The real difference between the two nations is that cycling in Holland is treated as an integral part of the transport network.
The Dutch have excellent cycling policy, which covers the whole country. You get the same facilities in the middle of nowhere as you do in stations in big cities.
The facilities are very good too – every station on the Amsterdam to Amstelveen tramline, for instance, has a secure cycle park, a repair shop and good quality rental bikes. When you buy a ticket, you can buy it with bike rental built in, so you can choose how much of a distance you want to ride to work.
Cyclists often have their own lanes and their own traffic lights, and the law is stacked in their favour. A motorist who hits a cyclist in the Netherlands has to prove he was doing all he could to avoid contact, whereas it is the other way round in the UK.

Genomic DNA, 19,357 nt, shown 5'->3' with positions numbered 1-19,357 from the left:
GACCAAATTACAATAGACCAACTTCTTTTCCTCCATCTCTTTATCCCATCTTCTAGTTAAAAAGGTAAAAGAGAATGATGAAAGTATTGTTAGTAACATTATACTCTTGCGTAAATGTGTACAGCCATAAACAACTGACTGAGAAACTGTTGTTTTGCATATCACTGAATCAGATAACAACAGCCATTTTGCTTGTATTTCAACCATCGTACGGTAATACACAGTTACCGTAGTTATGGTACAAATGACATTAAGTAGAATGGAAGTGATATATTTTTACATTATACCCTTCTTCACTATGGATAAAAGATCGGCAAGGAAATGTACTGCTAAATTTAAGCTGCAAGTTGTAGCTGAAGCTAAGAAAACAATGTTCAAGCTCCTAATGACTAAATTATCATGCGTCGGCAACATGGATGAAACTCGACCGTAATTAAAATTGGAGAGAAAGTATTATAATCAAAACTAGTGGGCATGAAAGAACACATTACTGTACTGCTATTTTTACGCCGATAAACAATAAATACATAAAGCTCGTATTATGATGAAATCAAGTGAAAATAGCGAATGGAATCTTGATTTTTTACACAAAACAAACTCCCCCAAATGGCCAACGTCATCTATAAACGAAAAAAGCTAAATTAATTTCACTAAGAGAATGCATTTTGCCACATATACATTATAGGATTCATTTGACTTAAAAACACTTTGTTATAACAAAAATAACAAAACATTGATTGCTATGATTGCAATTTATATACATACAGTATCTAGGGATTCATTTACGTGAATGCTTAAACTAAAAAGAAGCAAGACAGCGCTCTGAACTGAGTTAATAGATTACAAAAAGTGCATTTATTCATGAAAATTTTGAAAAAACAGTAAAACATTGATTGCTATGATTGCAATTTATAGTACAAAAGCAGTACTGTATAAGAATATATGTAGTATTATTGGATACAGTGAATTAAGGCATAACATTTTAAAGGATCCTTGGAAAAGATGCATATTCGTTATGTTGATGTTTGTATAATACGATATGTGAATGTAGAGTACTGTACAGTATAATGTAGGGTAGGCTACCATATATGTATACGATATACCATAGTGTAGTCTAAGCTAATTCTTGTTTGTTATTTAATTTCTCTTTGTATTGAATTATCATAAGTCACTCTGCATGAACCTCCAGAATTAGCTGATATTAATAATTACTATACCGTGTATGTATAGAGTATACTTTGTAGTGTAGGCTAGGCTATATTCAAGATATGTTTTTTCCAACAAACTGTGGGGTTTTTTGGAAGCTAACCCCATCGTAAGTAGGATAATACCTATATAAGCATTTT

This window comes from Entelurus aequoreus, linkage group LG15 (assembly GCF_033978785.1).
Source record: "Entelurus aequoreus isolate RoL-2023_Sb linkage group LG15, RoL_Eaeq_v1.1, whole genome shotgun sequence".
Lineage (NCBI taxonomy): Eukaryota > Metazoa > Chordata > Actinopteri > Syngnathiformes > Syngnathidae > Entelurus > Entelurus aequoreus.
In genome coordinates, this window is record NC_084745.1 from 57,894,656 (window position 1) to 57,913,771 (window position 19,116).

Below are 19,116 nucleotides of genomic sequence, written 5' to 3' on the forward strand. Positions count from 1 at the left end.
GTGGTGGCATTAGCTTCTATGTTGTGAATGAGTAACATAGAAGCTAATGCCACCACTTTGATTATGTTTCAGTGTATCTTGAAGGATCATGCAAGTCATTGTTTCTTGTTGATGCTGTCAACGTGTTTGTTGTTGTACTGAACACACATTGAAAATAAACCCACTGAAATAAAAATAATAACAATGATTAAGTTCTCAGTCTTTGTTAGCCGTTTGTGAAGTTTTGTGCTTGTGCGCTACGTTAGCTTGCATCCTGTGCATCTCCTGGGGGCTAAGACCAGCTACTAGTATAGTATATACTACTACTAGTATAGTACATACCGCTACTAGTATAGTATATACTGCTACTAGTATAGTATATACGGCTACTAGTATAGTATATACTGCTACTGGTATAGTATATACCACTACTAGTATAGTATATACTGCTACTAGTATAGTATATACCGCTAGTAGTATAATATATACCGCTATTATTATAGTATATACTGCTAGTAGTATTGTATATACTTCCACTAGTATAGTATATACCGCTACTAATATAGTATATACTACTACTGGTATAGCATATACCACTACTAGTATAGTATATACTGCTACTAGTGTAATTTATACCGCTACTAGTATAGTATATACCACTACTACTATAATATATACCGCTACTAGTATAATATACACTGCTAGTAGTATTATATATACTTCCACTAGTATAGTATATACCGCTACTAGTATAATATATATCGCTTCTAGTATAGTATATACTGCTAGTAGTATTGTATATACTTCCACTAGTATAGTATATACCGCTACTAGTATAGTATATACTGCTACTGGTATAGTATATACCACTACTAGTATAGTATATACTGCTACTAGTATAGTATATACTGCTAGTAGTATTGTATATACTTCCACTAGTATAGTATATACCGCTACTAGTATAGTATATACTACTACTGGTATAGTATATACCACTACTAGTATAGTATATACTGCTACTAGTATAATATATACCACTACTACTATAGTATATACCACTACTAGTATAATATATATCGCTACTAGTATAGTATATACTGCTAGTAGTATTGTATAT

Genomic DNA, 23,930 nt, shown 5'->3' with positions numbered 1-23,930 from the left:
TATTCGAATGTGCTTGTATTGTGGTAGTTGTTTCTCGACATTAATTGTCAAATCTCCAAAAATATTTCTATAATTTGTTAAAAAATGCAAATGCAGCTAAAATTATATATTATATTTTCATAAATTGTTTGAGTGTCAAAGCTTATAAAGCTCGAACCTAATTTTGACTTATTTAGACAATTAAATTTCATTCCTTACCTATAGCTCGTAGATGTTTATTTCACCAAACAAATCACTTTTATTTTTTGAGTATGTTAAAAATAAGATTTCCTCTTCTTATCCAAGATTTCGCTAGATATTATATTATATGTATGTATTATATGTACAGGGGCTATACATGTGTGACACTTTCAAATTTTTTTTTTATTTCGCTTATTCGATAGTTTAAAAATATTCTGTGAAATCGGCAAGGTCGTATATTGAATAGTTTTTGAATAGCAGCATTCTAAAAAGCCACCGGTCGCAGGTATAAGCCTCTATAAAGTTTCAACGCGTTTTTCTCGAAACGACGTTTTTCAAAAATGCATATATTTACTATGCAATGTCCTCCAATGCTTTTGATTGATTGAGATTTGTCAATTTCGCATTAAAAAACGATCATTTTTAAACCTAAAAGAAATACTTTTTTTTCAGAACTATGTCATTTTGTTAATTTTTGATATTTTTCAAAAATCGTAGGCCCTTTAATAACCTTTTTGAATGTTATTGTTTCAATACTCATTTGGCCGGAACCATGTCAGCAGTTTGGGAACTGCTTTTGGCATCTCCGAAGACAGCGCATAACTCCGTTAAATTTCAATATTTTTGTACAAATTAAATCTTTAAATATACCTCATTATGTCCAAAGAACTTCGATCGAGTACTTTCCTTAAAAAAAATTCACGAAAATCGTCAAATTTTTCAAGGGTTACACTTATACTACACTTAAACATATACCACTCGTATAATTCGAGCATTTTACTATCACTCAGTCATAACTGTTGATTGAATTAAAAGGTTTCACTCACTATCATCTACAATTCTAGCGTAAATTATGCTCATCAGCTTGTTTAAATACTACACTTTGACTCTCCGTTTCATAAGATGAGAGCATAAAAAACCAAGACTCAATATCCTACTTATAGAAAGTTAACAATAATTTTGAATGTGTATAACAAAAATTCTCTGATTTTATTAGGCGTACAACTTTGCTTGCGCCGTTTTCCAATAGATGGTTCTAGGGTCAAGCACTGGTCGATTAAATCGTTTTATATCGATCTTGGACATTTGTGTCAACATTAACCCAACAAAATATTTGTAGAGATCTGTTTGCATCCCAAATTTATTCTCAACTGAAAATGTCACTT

In Britain, however, cycling is very fragmented. Awareness is growing, and some councils are beginning to recognise the benefits, but many others still don't have a clue. What we need is a national cycling directive which has been designed as part of our overall transport policy.
The financial impetus for this already exists, what with the high price of petrol, and all the congestion on our roads. If you hit drivers in the wallet, more and more will see that the bicycle is still the most efficient means of transport.
Hugh Salt, 57, runs dutchbike.co.uk and lives in Amsterdam and Cambridge
Join our new commenting forum
Join thought-provoking conversations, follow other Independent readers and see their replies